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blog: Don Marti

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GDPR and client-side tools

17 April 2018

Lots of GDPR advice out there. As far as I can tell it pretty much falls into three categories.

But what if there is another way?

  1. Start with the clean version. (Here's that link again: How to: GDPR, consent and data processing).

  2. Add microformats to label consent forms as consent forms, and appropriate links to the data usage policy to which the user is being asked to agree.

  3. Release a browser extension that will do the right thing with the consent forms, and submit automatically if the user is fine with the data usage request and policy, and appears to trust the site. Lots of options here, since the extension can keep track of known data usage policies and which sites the user appears to trust, based on their activity.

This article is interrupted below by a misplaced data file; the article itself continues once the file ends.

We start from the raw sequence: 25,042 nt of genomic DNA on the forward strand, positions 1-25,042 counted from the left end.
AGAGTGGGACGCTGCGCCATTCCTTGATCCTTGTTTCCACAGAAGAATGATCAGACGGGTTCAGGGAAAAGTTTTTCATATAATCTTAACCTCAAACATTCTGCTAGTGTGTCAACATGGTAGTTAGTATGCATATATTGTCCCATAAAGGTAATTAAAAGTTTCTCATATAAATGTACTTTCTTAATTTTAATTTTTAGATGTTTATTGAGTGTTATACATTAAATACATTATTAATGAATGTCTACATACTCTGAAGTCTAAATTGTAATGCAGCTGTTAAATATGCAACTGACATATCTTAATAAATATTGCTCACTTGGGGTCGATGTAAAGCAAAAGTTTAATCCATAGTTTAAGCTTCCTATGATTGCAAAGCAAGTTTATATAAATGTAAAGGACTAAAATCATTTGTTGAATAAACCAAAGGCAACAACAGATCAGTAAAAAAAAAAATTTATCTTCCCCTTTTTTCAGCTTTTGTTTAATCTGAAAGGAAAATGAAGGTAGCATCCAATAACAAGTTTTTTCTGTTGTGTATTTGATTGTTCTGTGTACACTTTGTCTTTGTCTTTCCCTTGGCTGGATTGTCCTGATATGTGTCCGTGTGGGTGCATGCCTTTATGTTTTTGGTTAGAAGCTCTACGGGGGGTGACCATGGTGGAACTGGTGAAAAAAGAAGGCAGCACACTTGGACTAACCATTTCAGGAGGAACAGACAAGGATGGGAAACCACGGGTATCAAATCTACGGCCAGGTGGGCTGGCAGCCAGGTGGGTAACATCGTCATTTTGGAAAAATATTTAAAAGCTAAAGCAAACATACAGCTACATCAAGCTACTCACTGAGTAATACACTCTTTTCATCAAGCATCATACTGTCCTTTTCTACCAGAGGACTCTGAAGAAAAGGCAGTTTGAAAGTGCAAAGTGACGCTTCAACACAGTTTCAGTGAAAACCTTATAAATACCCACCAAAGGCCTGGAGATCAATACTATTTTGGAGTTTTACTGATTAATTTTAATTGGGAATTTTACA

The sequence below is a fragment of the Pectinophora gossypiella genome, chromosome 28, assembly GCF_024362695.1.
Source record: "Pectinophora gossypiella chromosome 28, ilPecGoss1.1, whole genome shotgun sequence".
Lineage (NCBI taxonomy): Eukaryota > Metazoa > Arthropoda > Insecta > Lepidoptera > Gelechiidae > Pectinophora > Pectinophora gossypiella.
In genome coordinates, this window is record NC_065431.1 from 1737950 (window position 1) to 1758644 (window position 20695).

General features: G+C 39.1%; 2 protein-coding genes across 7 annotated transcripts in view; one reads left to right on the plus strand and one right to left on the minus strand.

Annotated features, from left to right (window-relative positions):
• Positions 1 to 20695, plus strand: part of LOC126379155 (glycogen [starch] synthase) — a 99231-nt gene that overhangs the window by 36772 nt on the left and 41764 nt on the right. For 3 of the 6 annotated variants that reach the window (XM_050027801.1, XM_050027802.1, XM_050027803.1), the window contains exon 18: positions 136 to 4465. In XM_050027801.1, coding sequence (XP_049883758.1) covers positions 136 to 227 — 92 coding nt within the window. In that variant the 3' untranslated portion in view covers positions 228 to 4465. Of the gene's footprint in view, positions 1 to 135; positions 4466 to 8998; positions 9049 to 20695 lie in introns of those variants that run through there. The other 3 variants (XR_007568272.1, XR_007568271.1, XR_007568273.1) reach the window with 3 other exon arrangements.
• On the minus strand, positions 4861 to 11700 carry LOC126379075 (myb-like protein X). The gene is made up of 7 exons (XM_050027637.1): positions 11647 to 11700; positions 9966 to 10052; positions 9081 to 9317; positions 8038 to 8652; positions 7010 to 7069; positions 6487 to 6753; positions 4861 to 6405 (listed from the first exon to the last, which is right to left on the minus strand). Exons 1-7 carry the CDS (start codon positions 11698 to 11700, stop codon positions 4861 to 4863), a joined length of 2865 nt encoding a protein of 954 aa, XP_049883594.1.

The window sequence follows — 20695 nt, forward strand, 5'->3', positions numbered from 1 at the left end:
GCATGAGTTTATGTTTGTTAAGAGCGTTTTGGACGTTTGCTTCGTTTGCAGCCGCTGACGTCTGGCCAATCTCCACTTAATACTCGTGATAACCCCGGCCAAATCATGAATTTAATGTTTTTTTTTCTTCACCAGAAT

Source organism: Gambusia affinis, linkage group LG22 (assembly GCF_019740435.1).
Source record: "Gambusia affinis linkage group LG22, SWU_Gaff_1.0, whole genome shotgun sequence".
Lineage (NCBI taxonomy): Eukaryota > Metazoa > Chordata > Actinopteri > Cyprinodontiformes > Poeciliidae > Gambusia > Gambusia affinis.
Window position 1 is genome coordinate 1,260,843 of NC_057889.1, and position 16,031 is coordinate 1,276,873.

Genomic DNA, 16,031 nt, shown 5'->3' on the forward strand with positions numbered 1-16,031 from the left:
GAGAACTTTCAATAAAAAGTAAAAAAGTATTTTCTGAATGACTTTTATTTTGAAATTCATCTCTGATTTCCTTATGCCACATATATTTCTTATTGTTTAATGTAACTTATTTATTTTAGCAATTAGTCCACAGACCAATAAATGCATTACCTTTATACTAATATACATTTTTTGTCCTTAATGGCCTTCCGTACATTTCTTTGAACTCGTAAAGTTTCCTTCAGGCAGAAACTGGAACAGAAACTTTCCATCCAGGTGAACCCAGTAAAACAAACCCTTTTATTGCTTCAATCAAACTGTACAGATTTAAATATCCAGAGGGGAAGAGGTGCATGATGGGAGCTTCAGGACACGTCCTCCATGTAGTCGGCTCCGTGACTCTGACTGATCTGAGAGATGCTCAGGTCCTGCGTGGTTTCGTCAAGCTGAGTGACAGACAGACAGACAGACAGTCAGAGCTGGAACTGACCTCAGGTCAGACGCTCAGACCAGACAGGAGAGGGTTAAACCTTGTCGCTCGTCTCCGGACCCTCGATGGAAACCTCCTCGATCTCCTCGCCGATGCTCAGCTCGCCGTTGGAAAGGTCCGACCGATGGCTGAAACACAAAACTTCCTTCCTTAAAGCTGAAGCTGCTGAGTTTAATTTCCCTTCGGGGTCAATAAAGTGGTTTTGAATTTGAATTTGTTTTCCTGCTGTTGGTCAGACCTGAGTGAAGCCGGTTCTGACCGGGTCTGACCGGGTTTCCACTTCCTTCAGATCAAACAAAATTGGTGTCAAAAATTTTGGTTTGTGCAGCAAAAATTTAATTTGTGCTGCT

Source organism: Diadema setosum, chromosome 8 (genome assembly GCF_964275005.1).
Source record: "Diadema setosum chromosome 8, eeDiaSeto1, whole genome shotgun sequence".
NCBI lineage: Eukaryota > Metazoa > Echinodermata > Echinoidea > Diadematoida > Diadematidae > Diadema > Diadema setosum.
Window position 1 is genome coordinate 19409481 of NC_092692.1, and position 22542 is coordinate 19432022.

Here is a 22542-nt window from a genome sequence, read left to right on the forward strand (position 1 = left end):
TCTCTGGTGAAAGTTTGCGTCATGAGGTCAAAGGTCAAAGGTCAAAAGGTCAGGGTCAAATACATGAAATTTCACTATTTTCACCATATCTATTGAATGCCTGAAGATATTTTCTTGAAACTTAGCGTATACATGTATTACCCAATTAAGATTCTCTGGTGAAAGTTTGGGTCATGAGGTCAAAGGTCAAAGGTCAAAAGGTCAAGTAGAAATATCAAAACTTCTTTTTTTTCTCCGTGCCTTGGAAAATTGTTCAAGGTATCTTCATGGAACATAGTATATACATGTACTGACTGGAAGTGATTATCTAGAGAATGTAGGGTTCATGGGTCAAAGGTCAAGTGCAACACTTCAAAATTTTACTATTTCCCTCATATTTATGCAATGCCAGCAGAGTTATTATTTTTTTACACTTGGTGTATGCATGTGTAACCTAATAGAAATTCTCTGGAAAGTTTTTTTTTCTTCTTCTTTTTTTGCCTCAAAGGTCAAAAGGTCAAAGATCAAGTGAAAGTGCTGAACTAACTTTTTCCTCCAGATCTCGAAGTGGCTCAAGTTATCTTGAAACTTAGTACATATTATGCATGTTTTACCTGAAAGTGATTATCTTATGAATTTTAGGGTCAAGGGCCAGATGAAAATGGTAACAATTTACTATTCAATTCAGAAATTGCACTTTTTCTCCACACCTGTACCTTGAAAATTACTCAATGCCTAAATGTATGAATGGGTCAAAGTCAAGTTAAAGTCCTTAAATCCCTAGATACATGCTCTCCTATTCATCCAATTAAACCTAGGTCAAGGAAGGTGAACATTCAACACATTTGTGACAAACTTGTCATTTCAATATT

4. Publish user research results from the browser extension. At this point the browsers can compete to do their own versions of step 3, in order to give their users a more trustworthy and less annoying experience.

Browsers need to differentiate in order to attract new users and keep existing users. Right now a good way to do that is in creating a safer-feeling, more trustworthy environment. The big opportunity is in seeing the overlap between that goal for the browser and the needs of brands to build reputation and the needs of high-reputation publishers to shift web advertising from a hacking game that adtech/adfraud wins now, to a reputation game where trusted sites can win.